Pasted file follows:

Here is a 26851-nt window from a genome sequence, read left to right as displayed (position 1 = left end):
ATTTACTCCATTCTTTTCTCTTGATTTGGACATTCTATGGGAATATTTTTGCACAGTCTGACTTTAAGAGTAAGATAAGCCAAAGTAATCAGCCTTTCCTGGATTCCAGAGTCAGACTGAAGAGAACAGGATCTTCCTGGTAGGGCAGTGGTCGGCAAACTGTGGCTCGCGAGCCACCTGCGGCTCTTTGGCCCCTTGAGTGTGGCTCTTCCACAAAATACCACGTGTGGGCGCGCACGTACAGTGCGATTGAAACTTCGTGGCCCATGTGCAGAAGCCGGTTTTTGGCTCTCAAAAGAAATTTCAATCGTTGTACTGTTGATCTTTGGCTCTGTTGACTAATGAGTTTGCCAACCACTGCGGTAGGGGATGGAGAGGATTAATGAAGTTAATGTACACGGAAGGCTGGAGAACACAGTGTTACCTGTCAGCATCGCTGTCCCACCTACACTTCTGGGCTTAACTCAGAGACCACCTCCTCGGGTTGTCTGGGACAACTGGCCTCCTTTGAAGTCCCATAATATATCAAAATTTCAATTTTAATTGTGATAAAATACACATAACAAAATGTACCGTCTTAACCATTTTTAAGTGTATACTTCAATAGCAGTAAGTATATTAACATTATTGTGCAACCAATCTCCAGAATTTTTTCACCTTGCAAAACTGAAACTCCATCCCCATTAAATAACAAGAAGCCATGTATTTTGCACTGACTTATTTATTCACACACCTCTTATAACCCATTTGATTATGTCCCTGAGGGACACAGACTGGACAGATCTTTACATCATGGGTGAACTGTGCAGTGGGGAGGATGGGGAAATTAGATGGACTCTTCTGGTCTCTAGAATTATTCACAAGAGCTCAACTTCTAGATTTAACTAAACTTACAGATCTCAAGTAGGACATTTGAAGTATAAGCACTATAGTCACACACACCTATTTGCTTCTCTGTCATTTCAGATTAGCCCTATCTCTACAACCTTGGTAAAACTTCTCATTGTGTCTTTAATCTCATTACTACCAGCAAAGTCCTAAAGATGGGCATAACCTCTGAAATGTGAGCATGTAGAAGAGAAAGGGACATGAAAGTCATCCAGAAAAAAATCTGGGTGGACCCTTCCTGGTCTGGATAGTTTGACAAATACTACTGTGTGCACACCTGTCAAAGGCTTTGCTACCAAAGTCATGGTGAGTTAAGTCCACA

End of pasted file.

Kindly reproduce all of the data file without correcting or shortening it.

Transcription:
Here is a 26851-nt window from a genome sequence, read left to right as displayed (position 1 = left end):
ATTTACTCCATTCTTTTCTCTTGATTTGGACATTCTATGGGAATATTTTTGCACAGTCTGACTTTAAGAGTAAGATAAGCCAAAGTAATCAGCCTTTCCTGGATTCCAGAGTCAGACTGAAGAGAACAGGATCTTCCTGGTAGGGCAGTGGTCGGCAAACTGTGGCTCGCGAGCCACCTGCGGCTCTTTGGCCCCTTGAGTGTGGCTCTTCCACAAAATACCACGTGTGGGCGCGCACGTACAGTGCGATTGAAACTTCGTGGCCCATGTGCAGAAGCCGGTTTTTGGCTCTCAAAAGAAATTTCAATCGTTGTACTGTTGATCTTTGGCTCTGTTGACTAATGAGTTTGCCAACCACTGCGGTAGGGGATGGAGAGGATTAATGAAGTTAATGTACACGGAAGGCTGGAGAACACAGTGTTACCTGTCAGCATCGCTGTCCCACCTACACTTCTGGGCTTAACTCAGAGACCACCTCCTCGGGTTGTCTGGGACAACTGGCCTCCTTTGAAGTCCCATAATATATCAAAATTTCAATTTTAATTGTGATAAAATACACATAACAAAATGTACCGTCTTAACCATTTTTAAGTGTATACTTCAATAGCAGTAAGTATATTAACATTATTGTGCAACCAATCTCCAGAATTTTTTCACCTTGCAAAACTGAAACTCCATCCCCATTAAATAACAAGAAGCCATGTATTTTGCACTGACTTATTTATTCACACACCTCTTATAACCCATTTGATTATGTCCCTGAGGGACACAGACTGGACAGATCTTTACATCATGGGTGAACTGTGCAGTGGGGAGGATGGGGAAATTAGATGGACTCTTCTGGTCTCTAGAATTATTCACAAGAGCTCAACTTCTAGATTTAACTAAACTTACAGATCTCAAGTAGGACATTTGAAGTATAAGCACTATAGTCACACACACCTATTTGCTTCTCTGTCATTTCAGATTAGCCCTATCTCTACAACCTTGGTAAAACTTCTCATTGTGTCTTTAATCTCATTACTACCAGCAAAGTCCTAAAGATGGGCATAACCTCTGAAATGTGAGCATGTAGAAGAGAAAGGGACATGAAAGTCATCCAGAAAAAAATCTGGGTGGACCCTTCCTGGTCTGGATAGTTTGACAAATACTACTGTGTGCACACCTGTCAAAGGCTTTGCTACCAAAGTCATGGTGAGTTAAGTCCACA